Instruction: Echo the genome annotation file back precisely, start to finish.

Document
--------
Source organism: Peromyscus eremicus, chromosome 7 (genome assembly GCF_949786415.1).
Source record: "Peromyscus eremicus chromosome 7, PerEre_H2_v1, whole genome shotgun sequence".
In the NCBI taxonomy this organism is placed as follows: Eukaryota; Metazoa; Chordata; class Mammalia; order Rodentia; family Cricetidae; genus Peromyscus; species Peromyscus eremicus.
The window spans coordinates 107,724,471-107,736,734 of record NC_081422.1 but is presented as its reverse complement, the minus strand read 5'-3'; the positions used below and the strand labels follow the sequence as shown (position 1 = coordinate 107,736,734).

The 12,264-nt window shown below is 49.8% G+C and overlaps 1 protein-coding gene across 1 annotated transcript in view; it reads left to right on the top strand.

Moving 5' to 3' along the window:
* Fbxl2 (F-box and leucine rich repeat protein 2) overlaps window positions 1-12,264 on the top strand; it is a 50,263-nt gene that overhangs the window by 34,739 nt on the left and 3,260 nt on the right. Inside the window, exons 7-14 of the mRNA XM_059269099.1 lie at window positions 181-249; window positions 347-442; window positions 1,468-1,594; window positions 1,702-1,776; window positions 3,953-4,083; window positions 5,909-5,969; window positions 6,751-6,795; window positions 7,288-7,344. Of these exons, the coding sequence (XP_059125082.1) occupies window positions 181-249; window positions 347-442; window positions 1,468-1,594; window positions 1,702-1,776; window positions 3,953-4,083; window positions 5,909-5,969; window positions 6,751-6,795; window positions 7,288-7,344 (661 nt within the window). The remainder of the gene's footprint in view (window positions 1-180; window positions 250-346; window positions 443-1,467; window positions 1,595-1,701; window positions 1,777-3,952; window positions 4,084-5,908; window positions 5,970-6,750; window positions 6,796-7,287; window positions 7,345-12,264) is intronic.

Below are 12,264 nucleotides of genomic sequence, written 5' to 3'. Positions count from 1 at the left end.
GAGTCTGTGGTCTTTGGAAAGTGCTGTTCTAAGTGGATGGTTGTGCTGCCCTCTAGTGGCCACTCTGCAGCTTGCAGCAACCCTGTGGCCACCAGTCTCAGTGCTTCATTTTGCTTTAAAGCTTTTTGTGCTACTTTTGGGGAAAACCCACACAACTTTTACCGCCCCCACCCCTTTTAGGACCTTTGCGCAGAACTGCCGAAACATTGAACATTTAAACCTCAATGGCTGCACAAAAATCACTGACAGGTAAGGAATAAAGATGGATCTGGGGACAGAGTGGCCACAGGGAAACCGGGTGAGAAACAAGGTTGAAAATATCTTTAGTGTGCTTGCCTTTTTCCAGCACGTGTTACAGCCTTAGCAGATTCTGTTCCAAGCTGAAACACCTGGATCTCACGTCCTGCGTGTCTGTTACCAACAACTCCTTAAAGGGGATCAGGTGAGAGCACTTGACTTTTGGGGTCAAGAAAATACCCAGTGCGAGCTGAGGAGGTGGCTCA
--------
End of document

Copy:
Source organism: Peromyscus eremicus, chromosome 7 (genome assembly GCF_949786415.1).
Source record: "Peromyscus eremicus chromosome 7, PerEre_H2_v1, whole genome shotgun sequence".
In the NCBI taxonomy this organism is placed as follows: Eukaryota; Metazoa; Chordata; class Mammalia; order Rodentia; family Cricetidae; genus Peromyscus; species Peromyscus eremicus.
The window spans coordinates 107,724,471-107,736,734 of record NC_081422.1 but is presented as its reverse complement, the minus strand read 5'-3'; the positions used below and the strand labels follow the sequence as shown (position 1 = coordinate 107,736,734).

The 12,264-nt window shown below is 49.8% G+C and overlaps 1 protein-coding gene across 1 annotated transcript in view; it reads left to right on the top strand.

Moving 5' to 3' along the window:
* Fbxl2 (F-box and leucine rich repeat protein 2) overlaps window positions 1-12,264 on the top strand; it is a 50,263-nt gene that overhangs the window by 34,739 nt on the left and 3,260 nt on the right. Inside the window, exons 7-14 of the mRNA XM_059269099.1 lie at window positions 181-249; window positions 347-442; window positions 1,468-1,594; window positions 1,702-1,776; window positions 3,953-4,083; window positions 5,909-5,969; window positions 6,751-6,795; window positions 7,288-7,344. Of these exons, the coding sequence (XP_059125082.1) occupies window positions 181-249; window positions 347-442; window positions 1,468-1,594; window positions 1,702-1,776; window positions 3,953-4,083; window positions 5,909-5,969; window positions 6,751-6,795; window positions 7,288-7,344 (661 nt within the window). The remainder of the gene's footprint in view (window positions 1-180; window positions 250-346; window positions 443-1,467; window positions 1,595-1,701; window positions 1,777-3,952; window positions 4,084-5,908; window positions 5,970-6,750; window positions 6,796-7,287; window positions 7,345-12,264) is intronic.

Below are 12,264 nucleotides of genomic sequence, written 5' to 3'. Positions count from 1 at the left end.
GAGTCTGTGGTCTTTGGAAAGTGCTGTTCTAAGTGGATGGTTGTGCTGCCCTCTAGTGGCCACTCTGCAGCTTGCAGCAACCCTGTGGCCACCAGTCTCAGTGCTTCATTTTGCTTTAAAGCTTTTTGTGCTACTTTTGGGGAAAACCCACACAACTTTTACCGCCCCCACCCCTTTTAGGACCTTTGCGCAGAACTGCCGAAACATTGAACATTTAAACCTCAATGGCTGCACAAAAATCACTGACAGGTAAGGAATAAAGATGGATCTGGGGACAGAGTGGCCACAGGGAAACCGGGTGAGAAACAAGGTTGAAAATATCTTTAGTGTGCTTGCCTTTTTCCAGCACGTGTTACAGCCTTAGCAGATTCTGTTCCAAGCTGAAACACCTGGATCTCACGTCCTGCGTGTCTGTTACCAACAACTCCTTAAAGGGGATCAGGTGAGAGCACTTGACTTTTGGGGTCAAGAAAATACCCAGTGCGAGCTGAGGAGGTGGCTCA